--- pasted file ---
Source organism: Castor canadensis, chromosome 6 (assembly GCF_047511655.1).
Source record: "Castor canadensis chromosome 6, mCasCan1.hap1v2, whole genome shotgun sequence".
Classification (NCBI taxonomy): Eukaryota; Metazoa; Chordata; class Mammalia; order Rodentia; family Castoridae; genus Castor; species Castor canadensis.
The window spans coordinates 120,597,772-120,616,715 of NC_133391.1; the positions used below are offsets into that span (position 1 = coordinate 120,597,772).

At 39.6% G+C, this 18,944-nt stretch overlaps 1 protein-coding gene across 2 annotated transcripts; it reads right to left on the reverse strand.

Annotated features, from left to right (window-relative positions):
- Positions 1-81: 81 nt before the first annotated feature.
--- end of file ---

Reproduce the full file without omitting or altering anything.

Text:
Source organism: Castor canadensis, chromosome 6 (assembly GCF_047511655.1).
Source record: "Castor canadensis chromosome 6, mCasCan1.hap1v2, whole genome shotgun sequence".
Classification (NCBI taxonomy): Eukaryota; Metazoa; Chordata; class Mammalia; order Rodentia; family Castoridae; genus Castor; species Castor canadensis.
The window spans coordinates 120,597,772-120,616,715 of NC_133391.1; the positions used below are offsets into that span (position 1 = coordinate 120,597,772).

At 39.6% G+C, this 18,944-nt stretch overlaps 1 protein-coding gene across 2 annotated transcripts; it reads right to left on the reverse strand.

Annotated features, from left to right (window-relative positions):
- Positions 1-81: 81 nt before the first annotated feature.